More Red Flags…
Delantar started to get worried that he had not received the fully executed contract back from Deslis until April, and by mid-May there was no confirmed date for the show, no rider and no artist assets available so he could start promoting. Numerous emails, text messages and phone calls were exchanged with potential dates including dropping Snoop Dogg from the deal, but nothing was ever confirmed by Deslis before the May 31, 2019 cut-off. Delantar says he gave him an extra 10 days to deliver before sending him a breach of contract.
“If he couldn’t produce by May 31, 2019, he should have amended the contract and came to me and said, ‘Hey, look, I need more time. Let’s revise, or move the deadline of the contract, so I can keep working on the routing. He never did,’” Delantar says.
In an email dated Jun 10, 2019, Deslis wrote to Delantar he had “been tying up routed details per our conversation in order to make an effort PER YOUR request to save some money on the final cost. There is no breach. The final updated agreement will be issued by 5 p.m. pst tomorrow with the date we discussed.”
But by this point Delantar wanted out of the deal and sent a breach of contract letter to recoup his money, which Deslis began attempting to return.
On July 4, Deslis said that he expected wires for the return of the deposit to post, but because he couldn’t get Delantar on the phone “the initial process was delayed … all international wires on my side take multiple verifications and follow-up when it is a first-time wire, but this is done on my side and now just waiting on the administrative delays that should have been done as of yesterday and today.” The wires never arrived, and it took more than a month of back-and-forth conversations for Deslis to state he was sending them again.
On August 16, 2019, Deslis sent a screenshot confirmation of two wires with the note “your money is submitted; processed and is en route,” saying once again that there could be delays to Asia with new vendors as “banks may over verify prior to releasing, as their protocols are stringent on international wires, especially to Asia/Hong Kong.” Again, the wires never arrived, and Delantar noticed the account number referenced in the correspondence was incorrect. He reached out to Deslis to correct it but did not receive a response. That was the last he heard from Deslis until serving him in September.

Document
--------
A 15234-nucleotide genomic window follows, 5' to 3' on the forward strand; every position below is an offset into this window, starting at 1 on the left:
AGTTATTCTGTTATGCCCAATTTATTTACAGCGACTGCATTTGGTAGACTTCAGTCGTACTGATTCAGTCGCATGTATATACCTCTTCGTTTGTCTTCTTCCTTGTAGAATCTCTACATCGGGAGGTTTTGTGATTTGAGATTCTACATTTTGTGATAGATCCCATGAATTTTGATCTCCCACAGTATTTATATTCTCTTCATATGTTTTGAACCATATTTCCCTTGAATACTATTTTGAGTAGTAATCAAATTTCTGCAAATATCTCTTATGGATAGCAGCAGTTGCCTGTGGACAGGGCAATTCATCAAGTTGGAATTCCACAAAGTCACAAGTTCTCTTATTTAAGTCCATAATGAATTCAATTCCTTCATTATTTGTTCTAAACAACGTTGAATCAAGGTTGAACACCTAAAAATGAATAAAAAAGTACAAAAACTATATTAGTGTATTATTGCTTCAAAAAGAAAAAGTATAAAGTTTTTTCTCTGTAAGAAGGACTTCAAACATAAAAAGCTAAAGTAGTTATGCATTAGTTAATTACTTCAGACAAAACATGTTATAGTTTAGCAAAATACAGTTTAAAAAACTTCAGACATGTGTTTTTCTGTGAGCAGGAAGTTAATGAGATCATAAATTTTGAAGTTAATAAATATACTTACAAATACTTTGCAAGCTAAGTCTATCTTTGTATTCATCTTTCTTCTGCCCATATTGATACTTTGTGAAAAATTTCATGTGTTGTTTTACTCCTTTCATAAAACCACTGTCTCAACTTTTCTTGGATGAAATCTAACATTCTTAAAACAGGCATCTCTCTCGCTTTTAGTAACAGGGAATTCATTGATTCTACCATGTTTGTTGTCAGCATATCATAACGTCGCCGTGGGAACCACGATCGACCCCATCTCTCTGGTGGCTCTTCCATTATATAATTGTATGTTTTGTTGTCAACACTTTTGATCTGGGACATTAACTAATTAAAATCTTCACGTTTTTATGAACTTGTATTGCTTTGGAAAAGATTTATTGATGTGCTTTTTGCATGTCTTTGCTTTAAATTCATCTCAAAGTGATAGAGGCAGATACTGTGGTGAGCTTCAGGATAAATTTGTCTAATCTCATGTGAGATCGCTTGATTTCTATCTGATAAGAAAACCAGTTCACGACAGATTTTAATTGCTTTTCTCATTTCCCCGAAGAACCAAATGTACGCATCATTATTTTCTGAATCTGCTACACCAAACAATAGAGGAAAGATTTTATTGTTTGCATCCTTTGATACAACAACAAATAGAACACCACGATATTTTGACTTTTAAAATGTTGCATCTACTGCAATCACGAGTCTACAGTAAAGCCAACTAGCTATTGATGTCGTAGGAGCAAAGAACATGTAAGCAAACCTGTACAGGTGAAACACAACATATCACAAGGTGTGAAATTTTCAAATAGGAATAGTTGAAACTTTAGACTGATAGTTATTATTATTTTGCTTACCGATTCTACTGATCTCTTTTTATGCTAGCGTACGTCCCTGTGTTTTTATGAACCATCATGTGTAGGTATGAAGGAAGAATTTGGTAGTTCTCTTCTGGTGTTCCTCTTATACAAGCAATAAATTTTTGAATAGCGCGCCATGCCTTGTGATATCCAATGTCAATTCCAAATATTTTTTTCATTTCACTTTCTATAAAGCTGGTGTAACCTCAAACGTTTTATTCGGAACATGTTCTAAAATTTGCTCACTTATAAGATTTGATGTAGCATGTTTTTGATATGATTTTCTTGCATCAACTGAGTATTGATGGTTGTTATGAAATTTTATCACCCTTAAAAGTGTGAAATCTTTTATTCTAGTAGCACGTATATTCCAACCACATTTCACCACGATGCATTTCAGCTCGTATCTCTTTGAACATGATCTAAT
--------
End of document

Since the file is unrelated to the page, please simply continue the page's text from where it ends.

Delantar then flew to Las Vegas and was awarded a default judgment against The Creative Group, as neither Deslis nor his legal representation appeared in court.
Celeb Magazine reached out to Deslis for comment, and he issued this statement, in part:
“There is a single active civil dispute between two entities, and counsel has been retained to resolve the dispute. In that matter, Insignia had a contract whereby they engaged the company to provide a service, and upon confirmation of details within the dates and deadlines of the agreement that were successfully met; they then attempted to cancel without cause and therefore breached the agreement with no cause or reason of cancellation. This is our position and the fact of this single issue.
Insignia’s actions are indicative of the risks when dealing with an IN-experienced buyer like Insignia and Peter Delantar; that lack of experience, etiquette, and operate with a poor code of conduct that is without regard to the agreements of which they have committed. Unfortunately their approach of going back on their word has caused a dispute, and this is being resolved currently with counsel, with pending action and motions happening now. As the matter is subject to ongoing, active litigation, we are in the process of seeking relief to set aside a default judgment and defend the rights of the agreement and expect to be victorious. As a standard practice I can not discuss ongoing matters of litigation with anyone, other than say there is a dispute between parties; and we believe we will win in our upcoming efforts with counsel … .”
When Delantar made a public cry for the return of the money on one of Deslis’ Facebook comments, local talent buyer Kalika Moquin shared a similar experience with Delantar, saying she had difficulty getting money back from Deslis for a canceled show with Kappa Sigma fraternity in Arkansas.
“My friend connected me with the Kappa Sigma fraternity in Arkansas, who were throwing a big party and needed some talent booked for it,” she says. “I was looking at Nelly for them, Snoop Dogg, and a couple of different acts. And Deslis just happened to call me on the same day. He mentioned that Rae Sremmurd was looking for some dates. That was actually one of the acts that the fraternity was interested in. ‘It’s your lucky day. Rae Sremmurd’s available. I have him at Drai’s the weekend before. We can route him there, but it’s going to be $110,000, but we’ll do a full concert.’ And these guys had a pretty big budget.”
She went back to her client, who agreed to do it, and they wired Deslis a deposit of $57,500 for an April 13, 2019 show in Arkansas.